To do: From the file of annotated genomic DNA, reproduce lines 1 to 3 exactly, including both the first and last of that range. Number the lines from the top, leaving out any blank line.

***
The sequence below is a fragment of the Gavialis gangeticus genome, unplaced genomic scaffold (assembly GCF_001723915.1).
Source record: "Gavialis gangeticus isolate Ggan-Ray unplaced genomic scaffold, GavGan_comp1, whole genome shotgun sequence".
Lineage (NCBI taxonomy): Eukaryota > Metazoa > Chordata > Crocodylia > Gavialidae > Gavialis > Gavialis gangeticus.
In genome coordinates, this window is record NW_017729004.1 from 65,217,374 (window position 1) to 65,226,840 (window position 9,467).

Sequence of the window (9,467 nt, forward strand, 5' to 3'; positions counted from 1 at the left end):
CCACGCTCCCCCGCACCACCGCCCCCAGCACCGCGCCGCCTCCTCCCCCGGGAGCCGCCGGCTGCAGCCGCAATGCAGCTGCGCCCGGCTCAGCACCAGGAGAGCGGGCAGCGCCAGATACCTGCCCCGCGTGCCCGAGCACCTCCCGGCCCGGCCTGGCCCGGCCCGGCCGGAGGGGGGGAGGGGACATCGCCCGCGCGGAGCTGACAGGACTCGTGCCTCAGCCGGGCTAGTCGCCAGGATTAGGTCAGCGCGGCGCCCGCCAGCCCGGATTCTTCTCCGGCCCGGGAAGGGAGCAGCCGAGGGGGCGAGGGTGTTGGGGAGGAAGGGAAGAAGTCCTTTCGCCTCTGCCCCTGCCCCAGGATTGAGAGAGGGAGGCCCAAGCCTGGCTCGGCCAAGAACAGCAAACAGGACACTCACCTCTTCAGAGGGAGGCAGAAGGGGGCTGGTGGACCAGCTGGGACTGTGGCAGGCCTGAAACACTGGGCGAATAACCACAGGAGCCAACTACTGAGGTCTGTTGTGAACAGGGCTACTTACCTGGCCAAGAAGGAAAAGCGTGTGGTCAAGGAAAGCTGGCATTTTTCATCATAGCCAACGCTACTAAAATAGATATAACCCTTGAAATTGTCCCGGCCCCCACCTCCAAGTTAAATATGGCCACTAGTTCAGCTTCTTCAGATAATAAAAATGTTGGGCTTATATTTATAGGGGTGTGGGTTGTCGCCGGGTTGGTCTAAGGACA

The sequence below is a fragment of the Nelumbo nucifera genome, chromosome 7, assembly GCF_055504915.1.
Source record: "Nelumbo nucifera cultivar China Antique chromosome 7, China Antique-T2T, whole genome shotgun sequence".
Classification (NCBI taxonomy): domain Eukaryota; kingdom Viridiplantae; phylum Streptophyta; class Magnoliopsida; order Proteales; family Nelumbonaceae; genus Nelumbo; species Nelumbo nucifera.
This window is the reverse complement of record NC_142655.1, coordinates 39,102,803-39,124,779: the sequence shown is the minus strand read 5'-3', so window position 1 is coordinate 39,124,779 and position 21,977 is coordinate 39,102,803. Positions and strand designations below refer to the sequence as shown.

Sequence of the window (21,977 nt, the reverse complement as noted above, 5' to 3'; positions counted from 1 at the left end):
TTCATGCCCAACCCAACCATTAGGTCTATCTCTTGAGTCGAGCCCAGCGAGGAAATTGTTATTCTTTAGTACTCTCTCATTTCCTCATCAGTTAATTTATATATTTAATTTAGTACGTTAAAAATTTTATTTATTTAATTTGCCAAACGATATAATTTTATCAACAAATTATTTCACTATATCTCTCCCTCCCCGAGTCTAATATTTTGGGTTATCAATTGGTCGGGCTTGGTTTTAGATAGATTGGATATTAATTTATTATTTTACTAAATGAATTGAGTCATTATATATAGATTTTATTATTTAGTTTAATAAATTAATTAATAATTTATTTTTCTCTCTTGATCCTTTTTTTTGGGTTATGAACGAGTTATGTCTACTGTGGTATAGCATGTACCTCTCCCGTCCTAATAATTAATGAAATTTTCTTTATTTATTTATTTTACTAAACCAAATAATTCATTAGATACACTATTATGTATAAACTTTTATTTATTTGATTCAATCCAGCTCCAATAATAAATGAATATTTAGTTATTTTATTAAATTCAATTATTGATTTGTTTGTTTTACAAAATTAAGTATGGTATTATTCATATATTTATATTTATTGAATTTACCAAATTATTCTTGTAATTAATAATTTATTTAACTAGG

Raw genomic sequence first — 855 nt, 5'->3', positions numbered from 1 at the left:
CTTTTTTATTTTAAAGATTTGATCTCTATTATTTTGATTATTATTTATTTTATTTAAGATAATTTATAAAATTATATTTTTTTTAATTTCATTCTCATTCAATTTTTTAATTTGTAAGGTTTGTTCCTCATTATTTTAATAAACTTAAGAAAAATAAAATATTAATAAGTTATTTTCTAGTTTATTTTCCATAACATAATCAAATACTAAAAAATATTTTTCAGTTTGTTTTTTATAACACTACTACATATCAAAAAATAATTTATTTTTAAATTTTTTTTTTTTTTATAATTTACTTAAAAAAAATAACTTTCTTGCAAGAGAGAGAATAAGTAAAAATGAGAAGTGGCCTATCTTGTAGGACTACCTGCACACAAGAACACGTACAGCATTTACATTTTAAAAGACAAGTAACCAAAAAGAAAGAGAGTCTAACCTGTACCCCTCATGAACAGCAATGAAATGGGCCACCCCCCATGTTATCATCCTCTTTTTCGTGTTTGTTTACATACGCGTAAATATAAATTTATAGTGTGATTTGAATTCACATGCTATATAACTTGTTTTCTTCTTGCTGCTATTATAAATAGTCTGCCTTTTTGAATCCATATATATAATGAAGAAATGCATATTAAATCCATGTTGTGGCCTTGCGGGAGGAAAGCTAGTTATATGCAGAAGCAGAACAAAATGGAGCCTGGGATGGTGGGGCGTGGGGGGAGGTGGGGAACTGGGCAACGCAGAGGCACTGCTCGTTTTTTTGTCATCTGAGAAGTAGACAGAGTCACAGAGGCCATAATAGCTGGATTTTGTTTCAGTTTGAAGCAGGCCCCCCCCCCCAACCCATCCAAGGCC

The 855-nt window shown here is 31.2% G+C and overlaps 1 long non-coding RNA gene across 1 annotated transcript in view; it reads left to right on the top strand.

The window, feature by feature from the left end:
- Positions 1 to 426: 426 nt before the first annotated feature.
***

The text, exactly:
The sequence below is a fragment of the Gavialis gangeticus genome, unplaced genomic scaffold (assembly GCF_001723915.1).
Source record: "Gavialis gangeticus isolate Ggan-Ray unplaced genomic scaffold, GavGan_comp1, whole genome shotgun sequence".
Lineage (NCBI taxonomy): Eukaryota > Metazoa > Chordata > Crocodylia > Gavialidae > Gavialis > Gavialis gangeticus.